The chronic myeloproliferative disorders (MPD), polycythemia vera (PV), chronic idiopathic myelofibrosis (IMF), essential thrombocytosis (ET), and chronic myelogenous leukemia (CML), are thought to be clonal disorders arising in a multipotent hematopoietic progenitor cell. However, establishing the diagnosis of an MPD other than CML is problematic due to a lack of clinically applicable clonal markers. Furthermore, in some patients, in whom a classical MPD phenotype is present, the hematopoietic stem cells appear to be polyclonal, suggesting that the chronic MPD other than CML may actually be a genetically heterogenous group of disorders. Furthermore, since the aberrant clone is believed to arise from a multipotent hematopoietic stem cell, the non-CML chronic MPD-ET, PV, and IMF-could be related. Additional unresolved issues regarding the MPD include: identification of the multipotent hematopoietic progenitor cell involved, the molecular basis for the clinical heterogeneity amongst the individual MPD, the clinical significance of clonality in non-CML MPD, and reconciliation of therapy with the clonal and clinical heterogeneity of these disorders. Determination of clonality has largely been carried out using X chromosome-linked polymorphisms, but such studies are limited to women and with increasing patient age are compromised by skewing of allelic expression in both neutrophils and T lymphocytes, making the results difficult to interpret. X chromosome-linked polymorphism studies have indicated that in PV the target stem cell is one that gives rise to both lymphoid and myeloid progenitors. Recently, two epigenetic markers have been identified in the MPD: impaired expression of the thrombopoietin receptor, Mpl, in platelets and megakaryocytes, and overexpression in neutrophils of the mRNA of a gene designated polycythemia rubra vera-1 (PRV-A). The role of these epigenetic abnormalities in the diagnosis of the MPD remains to be established. Currently, given the unresolved issues with respect to the clinical and clonal heterogeneity of the MPD, treatment needs to be tailored individually in patients with an MPD.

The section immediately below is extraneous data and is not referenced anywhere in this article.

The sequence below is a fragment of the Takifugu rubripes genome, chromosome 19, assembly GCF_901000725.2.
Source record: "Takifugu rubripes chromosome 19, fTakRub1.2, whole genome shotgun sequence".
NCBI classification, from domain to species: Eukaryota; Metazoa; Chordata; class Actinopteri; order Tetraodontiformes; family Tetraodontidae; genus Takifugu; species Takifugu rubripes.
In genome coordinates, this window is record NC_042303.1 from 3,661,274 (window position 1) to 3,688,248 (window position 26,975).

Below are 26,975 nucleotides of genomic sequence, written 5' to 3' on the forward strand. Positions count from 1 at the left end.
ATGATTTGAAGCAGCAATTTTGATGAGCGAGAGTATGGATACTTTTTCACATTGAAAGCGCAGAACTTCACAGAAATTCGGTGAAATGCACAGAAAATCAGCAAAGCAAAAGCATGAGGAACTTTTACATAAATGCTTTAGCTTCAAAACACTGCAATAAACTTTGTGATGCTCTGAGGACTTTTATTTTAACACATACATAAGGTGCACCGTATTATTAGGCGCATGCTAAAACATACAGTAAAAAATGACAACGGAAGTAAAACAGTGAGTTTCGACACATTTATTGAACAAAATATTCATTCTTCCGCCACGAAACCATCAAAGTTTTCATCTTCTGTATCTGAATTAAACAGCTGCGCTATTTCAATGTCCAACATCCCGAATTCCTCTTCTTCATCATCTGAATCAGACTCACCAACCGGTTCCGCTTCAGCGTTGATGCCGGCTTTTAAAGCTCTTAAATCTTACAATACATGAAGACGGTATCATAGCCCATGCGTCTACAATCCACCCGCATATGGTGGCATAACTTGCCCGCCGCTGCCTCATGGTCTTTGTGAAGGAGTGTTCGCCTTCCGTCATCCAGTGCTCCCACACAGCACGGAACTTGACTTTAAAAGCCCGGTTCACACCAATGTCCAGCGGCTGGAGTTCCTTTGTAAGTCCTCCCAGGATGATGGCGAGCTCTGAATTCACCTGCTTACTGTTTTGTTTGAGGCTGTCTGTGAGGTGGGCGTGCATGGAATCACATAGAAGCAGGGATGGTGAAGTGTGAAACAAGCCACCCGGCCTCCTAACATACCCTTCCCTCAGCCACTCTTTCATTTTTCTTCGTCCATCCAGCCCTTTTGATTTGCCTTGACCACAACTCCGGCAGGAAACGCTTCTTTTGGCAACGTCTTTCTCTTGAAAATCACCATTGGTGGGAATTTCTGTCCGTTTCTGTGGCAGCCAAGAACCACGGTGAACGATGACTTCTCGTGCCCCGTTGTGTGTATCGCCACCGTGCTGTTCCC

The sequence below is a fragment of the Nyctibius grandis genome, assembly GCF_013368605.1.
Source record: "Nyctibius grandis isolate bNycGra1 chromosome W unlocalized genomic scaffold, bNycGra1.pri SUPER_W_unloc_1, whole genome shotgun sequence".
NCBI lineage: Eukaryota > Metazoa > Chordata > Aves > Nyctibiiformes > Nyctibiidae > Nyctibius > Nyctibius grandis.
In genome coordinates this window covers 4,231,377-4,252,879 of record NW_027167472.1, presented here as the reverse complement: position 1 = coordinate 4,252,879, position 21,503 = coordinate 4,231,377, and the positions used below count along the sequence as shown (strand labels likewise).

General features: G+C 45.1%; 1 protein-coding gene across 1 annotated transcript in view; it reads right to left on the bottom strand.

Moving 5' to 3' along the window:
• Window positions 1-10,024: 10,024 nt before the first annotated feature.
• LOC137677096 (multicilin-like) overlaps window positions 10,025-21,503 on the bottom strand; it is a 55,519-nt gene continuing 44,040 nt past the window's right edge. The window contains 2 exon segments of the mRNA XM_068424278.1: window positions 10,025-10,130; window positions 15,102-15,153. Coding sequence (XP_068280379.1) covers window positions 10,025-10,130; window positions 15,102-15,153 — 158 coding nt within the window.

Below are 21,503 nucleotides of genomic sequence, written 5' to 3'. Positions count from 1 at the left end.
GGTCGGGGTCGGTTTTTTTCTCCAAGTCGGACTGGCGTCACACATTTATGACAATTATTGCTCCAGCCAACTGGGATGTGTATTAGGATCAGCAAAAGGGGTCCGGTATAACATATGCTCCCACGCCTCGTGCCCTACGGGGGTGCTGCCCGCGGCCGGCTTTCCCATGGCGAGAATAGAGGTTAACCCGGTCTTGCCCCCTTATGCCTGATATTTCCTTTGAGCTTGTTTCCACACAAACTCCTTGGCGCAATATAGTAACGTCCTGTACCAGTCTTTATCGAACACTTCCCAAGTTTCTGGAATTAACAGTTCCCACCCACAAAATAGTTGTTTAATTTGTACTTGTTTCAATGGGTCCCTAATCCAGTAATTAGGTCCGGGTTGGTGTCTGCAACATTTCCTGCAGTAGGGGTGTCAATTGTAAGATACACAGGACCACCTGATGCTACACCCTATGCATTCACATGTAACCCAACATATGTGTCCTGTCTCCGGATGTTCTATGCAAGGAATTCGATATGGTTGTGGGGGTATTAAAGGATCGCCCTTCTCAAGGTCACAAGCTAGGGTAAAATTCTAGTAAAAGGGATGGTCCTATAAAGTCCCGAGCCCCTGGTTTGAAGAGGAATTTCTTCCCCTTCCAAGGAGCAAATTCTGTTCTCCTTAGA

|Original language||English (US)|
|Number of pages||5|
|Journal||Seminars in Hematology|
|Issue number||2 SUPPL. 3|
|State||Published - Apr 2004|
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